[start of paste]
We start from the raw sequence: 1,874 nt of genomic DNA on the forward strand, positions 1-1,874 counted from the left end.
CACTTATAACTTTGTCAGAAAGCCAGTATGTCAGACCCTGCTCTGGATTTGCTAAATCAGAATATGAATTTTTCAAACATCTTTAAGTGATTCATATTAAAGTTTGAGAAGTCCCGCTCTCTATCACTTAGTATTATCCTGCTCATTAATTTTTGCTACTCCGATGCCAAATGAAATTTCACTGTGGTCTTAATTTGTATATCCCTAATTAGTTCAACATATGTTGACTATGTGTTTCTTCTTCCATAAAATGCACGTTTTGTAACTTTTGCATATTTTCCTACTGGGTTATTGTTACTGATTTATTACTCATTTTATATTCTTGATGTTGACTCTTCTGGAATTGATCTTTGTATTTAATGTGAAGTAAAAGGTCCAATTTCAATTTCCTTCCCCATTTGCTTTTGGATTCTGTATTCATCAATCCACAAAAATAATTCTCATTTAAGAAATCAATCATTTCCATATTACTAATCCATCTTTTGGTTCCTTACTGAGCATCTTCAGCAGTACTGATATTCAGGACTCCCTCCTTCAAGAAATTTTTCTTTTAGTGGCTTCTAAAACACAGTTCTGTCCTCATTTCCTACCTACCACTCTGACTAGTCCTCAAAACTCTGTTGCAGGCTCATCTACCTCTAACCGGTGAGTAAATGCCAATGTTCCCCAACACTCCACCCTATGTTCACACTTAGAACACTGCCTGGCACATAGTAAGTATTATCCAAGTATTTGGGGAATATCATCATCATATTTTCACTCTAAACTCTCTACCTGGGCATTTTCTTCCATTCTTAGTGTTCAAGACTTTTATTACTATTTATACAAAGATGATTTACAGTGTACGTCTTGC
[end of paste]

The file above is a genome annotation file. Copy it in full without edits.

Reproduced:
We start from the raw sequence: 1,874 nt of genomic DNA on the forward strand, positions 1-1,874 counted from the left end.
CACTTATAACTTTGTCAGAAAGCCAGTATGTCAGACCCTGCTCTGGATTTGCTAAATCAGAATATGAATTTTTCAAACATCTTTAAGTGATTCATATTAAAGTTTGAGAAGTCCCGCTCTCTATCACTTAGTATTATCCTGCTCATTAATTTTTGCTACTCCGATGCCAAATGAAATTTCACTGTGGTCTTAATTTGTATATCCCTAATTAGTTCAACATATGTTGACTATGTGTTTCTTCTTCCATAAAATGCACGTTTTGTAACTTTTGCATATTTTCCTACTGGGTTATTGTTACTGATTTATTACTCATTTTATATTCTTGATGTTGACTCTTCTGGAATTGATCTTTGTATTTAATGTGAAGTAAAAGGTCCAATTTCAATTTCCTTCCCCATTTGCTTTTGGATTCTGTATTCATCAATCCACAAAAATAATTCTCATTTAAGAAATCAATCATTTCCATATTACTAATCCATCTTTTGGTTCCTTACTGAGCATCTTCAGCAGTACTGATATTCAGGACTCCCTCCTTCAAGAAATTTTTCTTTTAGTGGCTTCTAAAACACAGTTCTGTCCTCATTTCCTACCTACCACTCTGACTAGTCCTCAAAACTCTGTTGCAGGCTCATCTACCTCTAACCGGTGAGTAAATGCCAATGTTCCCCAACACTCCACCCTATGTTCACACTTAGAACACTGCCTGGCACATAGTAAGTATTATCCAAGTATTTGGGGAATATCATCATCATATTTTCACTCTAAACTCTCTACCTGGGCATTTTCTTCCATTCTTAGTGTTCAAGACTTTTATTACTATTTATACAAAGATGATTTACAGTGTACGTCTTGC